The giant Indian conglomerate has signed a memorandum of understanding to give Arrium Steel sole right to supply all the steel required for the double-tracked 400km rail line between the central Queensland mine site and the port at Abbot Point.
The deal is being touted as a significant boost for Arrium, which is under administration and facing closure, with crippling debt and a lack of orders.
Whyalla Mayor Lyn Breuer says the town’s council has been speaking with Adani for some time about the prospect of a solar power station in the area, but the steel plan has come “out of the blue.”
“This was a bit out of the blue, it’s a bit of a shock when this news arrived, but it’s very, very welcome news for Whyalla,” Breuer told ABC radio on Thursday.
Breuer said Arrium is likely to have a new owner within a few weeks, one of two final bidders, and this development would bode well for them.
“What we’re looking for in Whyalla is this huge order which will really, really be a great benefit for us,” she said.
Breuer, a former state Labor MP, said questions about how the mine could affect the Great Barrier Reef should be handled elsewhere.
The move poses a political challenge for Labor, with the State Government opposed to coal-fired electricity and Premier Jay Weatherill declaring earlier this year: “There is no future in coal.”
His Energy Minister Tom Koutsantonis said today the move would not be a “game-changer” for Whyalla.
“Well Adani are looking at purchasing 50,000 tonnes of steel over two years,” he told ABC Radio Adelaide. “Arrium makes 1.2 million tonnes of steel per year. This is good for Arrium but it’s not a silver bullet and it’s not a game-changer.”
When asked about his attitude towards the Adani mine, he said: “Look and let’s be very clear about this – mining coal is not prohibited in South Australia either it’s just that our resources are very poor and no private company is making that investment. Now in Queensland the Commonwealth Government have decided that they want to subsidise a coal mine, a new coal mine, giving it billion dollars of taxpayers’ money at very low interest rates to Adani. Now they haven’t got approval yet and they haven’t even got the mineral rights yet, whereas a lot of other mines do have the mineral rights and they’re out trying to raise the money from the private sector.”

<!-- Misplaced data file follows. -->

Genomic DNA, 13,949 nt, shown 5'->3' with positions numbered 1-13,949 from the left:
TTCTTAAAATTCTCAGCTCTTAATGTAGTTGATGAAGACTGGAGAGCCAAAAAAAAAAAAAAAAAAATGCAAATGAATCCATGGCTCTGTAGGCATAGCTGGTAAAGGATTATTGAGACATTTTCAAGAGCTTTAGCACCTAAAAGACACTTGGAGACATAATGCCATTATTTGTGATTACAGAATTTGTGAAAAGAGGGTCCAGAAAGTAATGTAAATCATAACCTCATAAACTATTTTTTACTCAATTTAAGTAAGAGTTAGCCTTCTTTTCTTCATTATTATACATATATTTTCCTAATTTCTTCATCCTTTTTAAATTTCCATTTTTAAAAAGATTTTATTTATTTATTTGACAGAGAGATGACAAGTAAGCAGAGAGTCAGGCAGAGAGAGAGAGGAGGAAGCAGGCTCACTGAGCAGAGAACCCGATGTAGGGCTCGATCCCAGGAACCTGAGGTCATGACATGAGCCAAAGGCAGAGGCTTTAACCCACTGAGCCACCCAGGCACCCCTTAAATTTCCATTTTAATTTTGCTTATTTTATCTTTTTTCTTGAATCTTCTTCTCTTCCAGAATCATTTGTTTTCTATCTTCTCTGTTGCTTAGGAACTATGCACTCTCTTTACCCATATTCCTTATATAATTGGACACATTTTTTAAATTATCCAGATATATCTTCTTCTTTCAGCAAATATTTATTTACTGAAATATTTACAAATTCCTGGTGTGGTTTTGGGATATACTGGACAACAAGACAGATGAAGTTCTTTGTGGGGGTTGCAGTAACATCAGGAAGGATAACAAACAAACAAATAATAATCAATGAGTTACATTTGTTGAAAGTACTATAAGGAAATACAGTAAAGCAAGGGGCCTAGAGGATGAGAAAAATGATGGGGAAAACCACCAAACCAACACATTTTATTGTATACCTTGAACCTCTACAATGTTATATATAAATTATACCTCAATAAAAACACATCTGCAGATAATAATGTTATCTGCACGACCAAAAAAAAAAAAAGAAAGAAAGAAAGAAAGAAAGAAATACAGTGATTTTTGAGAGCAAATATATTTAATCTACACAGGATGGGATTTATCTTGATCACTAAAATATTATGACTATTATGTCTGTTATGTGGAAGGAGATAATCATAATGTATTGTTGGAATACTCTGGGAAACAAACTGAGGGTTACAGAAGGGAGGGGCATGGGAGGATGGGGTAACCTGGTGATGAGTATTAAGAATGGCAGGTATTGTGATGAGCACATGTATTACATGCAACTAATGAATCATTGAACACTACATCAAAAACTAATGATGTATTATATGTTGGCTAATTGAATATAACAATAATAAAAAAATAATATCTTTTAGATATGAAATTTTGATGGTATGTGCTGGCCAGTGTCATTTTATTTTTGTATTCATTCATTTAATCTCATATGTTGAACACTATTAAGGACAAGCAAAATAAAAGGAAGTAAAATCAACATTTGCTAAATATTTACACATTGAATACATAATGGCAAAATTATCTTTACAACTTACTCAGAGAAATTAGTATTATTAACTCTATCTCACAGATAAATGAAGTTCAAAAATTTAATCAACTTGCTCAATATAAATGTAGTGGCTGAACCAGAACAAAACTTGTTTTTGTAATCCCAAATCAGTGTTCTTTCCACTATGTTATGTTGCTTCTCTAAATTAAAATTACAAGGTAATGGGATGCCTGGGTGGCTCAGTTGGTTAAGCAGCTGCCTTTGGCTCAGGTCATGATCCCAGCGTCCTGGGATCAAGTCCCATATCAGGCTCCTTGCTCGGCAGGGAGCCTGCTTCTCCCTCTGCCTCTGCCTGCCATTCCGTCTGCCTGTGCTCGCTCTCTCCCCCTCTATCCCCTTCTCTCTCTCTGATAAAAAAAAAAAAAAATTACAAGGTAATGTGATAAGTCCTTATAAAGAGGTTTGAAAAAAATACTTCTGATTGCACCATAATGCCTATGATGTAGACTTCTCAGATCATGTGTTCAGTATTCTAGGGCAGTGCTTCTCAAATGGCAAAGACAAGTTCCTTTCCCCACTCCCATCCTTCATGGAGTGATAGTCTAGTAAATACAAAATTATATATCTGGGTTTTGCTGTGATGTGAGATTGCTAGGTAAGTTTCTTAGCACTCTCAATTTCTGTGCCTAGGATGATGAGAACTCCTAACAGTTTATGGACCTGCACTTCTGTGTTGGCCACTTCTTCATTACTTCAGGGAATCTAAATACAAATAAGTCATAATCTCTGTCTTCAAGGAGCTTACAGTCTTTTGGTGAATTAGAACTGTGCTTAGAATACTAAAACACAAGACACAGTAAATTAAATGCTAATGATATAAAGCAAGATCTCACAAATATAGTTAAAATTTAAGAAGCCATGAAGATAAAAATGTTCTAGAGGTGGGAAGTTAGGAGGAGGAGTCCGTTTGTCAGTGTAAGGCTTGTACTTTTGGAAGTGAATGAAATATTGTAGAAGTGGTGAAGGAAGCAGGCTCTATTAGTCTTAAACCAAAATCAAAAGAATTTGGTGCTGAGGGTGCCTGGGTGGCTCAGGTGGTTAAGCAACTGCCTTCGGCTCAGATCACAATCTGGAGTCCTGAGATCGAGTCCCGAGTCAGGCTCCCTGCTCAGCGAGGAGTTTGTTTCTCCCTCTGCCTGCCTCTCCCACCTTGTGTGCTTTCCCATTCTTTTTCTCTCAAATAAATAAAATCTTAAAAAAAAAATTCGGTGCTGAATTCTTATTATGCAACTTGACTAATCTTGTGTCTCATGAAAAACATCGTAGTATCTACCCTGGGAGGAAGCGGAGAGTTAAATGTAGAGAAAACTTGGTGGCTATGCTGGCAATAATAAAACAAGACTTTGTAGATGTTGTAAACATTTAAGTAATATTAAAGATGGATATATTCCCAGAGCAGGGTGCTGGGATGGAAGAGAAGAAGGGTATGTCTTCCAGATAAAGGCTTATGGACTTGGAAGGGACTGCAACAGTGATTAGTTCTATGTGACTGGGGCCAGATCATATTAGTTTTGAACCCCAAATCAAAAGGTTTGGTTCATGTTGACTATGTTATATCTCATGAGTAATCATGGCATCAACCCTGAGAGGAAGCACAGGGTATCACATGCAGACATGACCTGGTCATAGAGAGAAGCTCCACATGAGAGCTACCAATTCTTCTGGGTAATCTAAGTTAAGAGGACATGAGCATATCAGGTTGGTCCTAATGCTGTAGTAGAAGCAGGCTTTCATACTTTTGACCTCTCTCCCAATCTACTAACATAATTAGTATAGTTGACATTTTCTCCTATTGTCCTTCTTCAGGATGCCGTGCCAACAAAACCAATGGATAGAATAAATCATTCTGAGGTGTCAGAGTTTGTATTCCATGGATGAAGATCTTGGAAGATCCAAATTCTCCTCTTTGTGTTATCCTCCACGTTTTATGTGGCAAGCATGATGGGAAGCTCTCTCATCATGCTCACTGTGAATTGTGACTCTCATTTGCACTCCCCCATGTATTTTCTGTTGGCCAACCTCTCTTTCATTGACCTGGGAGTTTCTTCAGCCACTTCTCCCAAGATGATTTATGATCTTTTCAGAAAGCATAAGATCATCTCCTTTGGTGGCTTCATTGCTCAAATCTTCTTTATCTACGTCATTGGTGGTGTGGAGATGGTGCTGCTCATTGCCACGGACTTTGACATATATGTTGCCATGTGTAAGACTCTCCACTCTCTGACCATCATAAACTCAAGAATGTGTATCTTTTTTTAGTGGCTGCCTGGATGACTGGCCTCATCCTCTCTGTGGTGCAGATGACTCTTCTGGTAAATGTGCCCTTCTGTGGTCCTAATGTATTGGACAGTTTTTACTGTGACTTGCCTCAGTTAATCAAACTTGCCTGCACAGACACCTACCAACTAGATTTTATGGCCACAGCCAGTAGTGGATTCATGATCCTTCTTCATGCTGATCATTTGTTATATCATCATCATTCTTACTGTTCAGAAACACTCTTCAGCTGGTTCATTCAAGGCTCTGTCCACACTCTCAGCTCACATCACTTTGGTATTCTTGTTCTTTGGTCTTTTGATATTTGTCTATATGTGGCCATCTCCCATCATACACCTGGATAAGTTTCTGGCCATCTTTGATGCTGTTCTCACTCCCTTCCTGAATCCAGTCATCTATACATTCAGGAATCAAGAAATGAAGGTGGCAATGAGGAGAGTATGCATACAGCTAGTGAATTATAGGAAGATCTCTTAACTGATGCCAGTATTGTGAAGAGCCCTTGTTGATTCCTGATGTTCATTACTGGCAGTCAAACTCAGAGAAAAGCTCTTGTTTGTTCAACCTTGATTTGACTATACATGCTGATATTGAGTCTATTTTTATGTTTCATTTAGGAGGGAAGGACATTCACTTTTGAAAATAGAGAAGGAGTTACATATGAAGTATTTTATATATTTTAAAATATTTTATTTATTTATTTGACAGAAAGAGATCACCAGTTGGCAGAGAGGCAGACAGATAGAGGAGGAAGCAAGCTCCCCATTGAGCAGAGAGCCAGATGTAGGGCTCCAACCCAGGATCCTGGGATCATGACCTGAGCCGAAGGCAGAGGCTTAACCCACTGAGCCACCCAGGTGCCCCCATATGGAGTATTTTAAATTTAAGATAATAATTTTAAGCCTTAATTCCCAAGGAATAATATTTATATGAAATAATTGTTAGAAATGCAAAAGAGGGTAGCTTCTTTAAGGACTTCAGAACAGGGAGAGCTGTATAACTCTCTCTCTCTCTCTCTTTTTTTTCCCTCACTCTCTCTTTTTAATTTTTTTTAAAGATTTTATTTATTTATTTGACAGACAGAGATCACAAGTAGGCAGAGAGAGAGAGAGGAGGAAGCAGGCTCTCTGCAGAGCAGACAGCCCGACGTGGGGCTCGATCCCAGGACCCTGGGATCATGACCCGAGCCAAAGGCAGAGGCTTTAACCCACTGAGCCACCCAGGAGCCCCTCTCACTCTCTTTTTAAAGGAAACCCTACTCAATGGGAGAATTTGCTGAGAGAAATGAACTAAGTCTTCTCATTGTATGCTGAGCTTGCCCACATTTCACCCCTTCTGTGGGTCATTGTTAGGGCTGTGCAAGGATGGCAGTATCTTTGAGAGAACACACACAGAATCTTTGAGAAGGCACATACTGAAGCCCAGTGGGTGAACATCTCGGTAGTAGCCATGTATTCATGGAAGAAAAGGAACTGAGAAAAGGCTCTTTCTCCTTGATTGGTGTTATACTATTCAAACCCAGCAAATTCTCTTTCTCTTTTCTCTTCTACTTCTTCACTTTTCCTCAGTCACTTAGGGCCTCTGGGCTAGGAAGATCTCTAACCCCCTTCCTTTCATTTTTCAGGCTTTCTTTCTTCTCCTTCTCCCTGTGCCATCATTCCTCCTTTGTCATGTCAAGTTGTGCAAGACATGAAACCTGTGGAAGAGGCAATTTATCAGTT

Another South Australian Labor MP, the party’s federal climate change spokesman Mark Butler, made it clear he wasn’t enthusiastic about taxpayer support for the Adani mine.
“The Indian Government has a policy, very clear policy, of phasing out thermal coal imports over the course of the next few years,” he said. “They’ve already been reducing them very dramatically, and that is raising questions including within the coal industry about whether or not this mine is going to stack up. And if it does get built whether it will simply displace jobs in other thermal coalmines either elsewhere in Queensland or in New South Wales.
“If the project stacks up, the big billionaire mining companies from India should pay for it, not Australian taxpayers.”
Think tank The Australia Institute poured scorn on the deal, saying the spin around the Adani steel order was “deceptive”.
“Describing a one off order of 56,000 tonnes of railway line as a ‘lifeline’ for Arrium Steel is a cruel hoax,” said the institute’s chief economist, Richard Denniss.
“Arrium Steel can produce 2.5 million tonnes of steel per year. Adani’s apparent order of 56,000 tonnes over 2.5 years would utilise less than one percent of Arrium’s capacity. That’s more like dental floss than a lifeline.
“Arrium is under administration, having collapsed with debt of $2.8 billion. This $73 million order represents 2.5% of that debt, without considering the costs of making the steel. South Australians should go and ask the administrators KordaMentha whether they consider this a ‘lifeline’.”
South Australian Senator Nick Xenophon said there are still some hurdles in place as to whether the Adani mine project “stacks up” financially and environmentally, but it should undoubtedly use Whyalla steel if it goes ahead.
“If there’s one cent of Commonwealth or state money involved, it ought to be mandated, the use of Australian steel,” he said.
South Australia’s only coal mine, in Leigh Creek, closed in 2015.
– with AAP
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